Compassion: A Divine Concept and Capacity

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By Tahir Iqbal

Religion promotes peace, love and God consciousness, for it has originated from the Divine lap, which is a universal source of mercy and kindness. It is swathed with the commiseration and compassion. Compassion is the key in all world religions and religious traditions. Dalai Lama, the preacher of peace wrote that compassion is an aspiration, state of mind and wanting others to be free from suffering. Someone has rightly said that hatred does not cease by hatred, but only by compassion and love. Hate is parlous for the humanity and love, a mercy. Love is a cosmic energy that emanates from a pure heart, connected with Divine Truth.
The pivotal thing for life is compassion. It is a universal thread embedded in all religions that connects the people together in the bond of love and mutual understanding. Some philosophers like Schopenhauer tried to delink the compassionate attitude from religion and argued that it is an intuitive recognition and not based on some God given commandments. Nietzsche sees compassion (and benevolence) as a weakness. Unlike this nihilistic ideology, religion considers fellow-feeling as a sacred act. To serve means to worship. The golden rule about it is mentioned in the Bible, “Do to others whatever you would like them to do you.” (Mathew 7:12)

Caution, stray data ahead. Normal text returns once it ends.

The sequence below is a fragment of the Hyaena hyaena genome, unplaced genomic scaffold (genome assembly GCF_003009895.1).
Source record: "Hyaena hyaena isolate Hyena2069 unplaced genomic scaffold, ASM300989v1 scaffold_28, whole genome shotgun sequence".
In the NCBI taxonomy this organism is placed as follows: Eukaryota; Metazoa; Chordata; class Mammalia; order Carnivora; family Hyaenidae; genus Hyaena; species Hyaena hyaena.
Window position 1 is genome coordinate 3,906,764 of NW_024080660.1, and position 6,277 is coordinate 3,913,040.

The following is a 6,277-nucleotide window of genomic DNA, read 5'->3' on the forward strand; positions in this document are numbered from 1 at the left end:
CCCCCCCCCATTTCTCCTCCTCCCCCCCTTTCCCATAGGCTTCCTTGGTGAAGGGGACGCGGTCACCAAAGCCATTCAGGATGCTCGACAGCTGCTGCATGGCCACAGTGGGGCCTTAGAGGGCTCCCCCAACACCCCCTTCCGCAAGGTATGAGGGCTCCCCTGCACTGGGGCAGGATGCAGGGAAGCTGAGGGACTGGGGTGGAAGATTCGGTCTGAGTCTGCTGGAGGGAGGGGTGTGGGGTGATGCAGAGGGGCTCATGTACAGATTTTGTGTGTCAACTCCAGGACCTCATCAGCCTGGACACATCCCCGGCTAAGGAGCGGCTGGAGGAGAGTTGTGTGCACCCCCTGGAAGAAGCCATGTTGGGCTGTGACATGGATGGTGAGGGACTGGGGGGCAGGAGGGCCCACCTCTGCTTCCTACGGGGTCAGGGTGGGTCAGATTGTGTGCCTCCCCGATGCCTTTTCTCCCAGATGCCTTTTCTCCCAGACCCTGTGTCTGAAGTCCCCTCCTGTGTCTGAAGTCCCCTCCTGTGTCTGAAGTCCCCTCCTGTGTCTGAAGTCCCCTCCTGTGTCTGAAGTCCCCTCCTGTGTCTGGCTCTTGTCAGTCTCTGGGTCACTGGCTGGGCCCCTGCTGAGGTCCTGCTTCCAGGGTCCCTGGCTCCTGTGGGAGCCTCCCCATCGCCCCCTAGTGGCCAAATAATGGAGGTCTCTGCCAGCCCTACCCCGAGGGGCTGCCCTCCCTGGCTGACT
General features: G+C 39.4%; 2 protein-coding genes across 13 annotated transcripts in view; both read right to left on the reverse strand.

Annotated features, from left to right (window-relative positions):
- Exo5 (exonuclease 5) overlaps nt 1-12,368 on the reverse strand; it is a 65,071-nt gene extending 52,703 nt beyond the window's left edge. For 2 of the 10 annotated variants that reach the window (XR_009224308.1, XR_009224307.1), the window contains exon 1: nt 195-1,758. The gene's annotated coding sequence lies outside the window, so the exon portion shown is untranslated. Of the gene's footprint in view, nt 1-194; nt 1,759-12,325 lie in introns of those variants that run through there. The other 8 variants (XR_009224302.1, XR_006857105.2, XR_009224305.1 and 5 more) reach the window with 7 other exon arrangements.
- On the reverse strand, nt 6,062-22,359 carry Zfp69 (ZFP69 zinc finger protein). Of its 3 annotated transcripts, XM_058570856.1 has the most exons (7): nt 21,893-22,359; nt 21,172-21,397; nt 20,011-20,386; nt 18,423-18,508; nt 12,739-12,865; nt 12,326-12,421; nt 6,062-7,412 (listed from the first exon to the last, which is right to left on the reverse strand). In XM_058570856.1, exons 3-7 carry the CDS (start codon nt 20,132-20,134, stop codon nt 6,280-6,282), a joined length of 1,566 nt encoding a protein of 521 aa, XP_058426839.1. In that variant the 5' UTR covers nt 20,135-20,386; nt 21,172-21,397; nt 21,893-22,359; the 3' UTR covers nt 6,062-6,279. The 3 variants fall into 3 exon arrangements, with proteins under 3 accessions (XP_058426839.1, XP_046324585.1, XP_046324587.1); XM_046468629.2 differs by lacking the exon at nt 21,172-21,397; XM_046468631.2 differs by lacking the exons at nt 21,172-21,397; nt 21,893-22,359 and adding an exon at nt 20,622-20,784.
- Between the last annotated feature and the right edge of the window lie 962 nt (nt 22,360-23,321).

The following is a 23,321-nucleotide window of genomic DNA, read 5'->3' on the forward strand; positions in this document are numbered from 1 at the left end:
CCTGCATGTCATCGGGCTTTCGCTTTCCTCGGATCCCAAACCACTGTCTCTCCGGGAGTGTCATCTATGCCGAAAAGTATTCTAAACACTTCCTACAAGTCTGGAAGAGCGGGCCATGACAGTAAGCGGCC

Even in darkness light dawns for the upright, for those who are gracious and compassionate and righteous. (Psalm, 112:3-5)
“There is something wrong,” says Karen Armstrong, the leading scholar of world religion, “with any spirituality that does not inspire selfless concern for others.”
The Quran, the sacred book of Islam, called Prophet Mohammad (SAW) as a mercy for the whole universe and the Creation.
“And we have sent you (Oh Mohammad) not but as mercy for the Alameen.” ( Al-Anbiya, 21: 107)
The Prophet (SAW)said, “Reconcile with whoever cuts you off, give to whoever deprives you, and forgive whoever wrongs you.” He further said that no of you is a believer until he desires for his brother that which he desires for himself. The bedrock teaching of Islam is justice, kindness and brotherhood, and not retribution. Allah says in the Quran;
“Whoever killed one human being should be looked upon as though he had killed all mankind; and whoever saved a human life should be regarded as though he had saved all mankind.” (5:32)
The unfortunate thing is that the aficionados and the zealots have destroyed the social and religious harmony while indulging in violence and extremism in name of religion. The misinterpretation and misquotation of sacred text for some political and personal reasons play an elephantine role in the promotion of morass and melancholy in society.
Religion is not the opium for the masses, as Karl Marx put it but a sacred medicine for the disease of inhumanity, injustice, corruption and spiritual crisis.
When we develop a compassionate attitude, violence gets obviated automatically, and it brings us an inner strength and bliss.
As Rumi said in his immortal words:
When we practice
Loving kindness and compassion
We are the first ones to profit. (Rumi)
Compassion has been promoted by all the religious traditions, seers and sages of religious orientation. It obviates the selfishness, and gives us the celestial experience and a spiritual serenity. It is out of compassion that Buddha expounded his Dhamma to liberate people from suffering. Jesus (PBUH) made a strong harangue on love and compassion when he said, “Love your neighbor as yourself. There is no commandment greater than these.” (Mark, 12:31)

The author is an Assistant Professor of Islamic Studies in the Higher Education Department, Jammu and Kashmir. He can be reached at: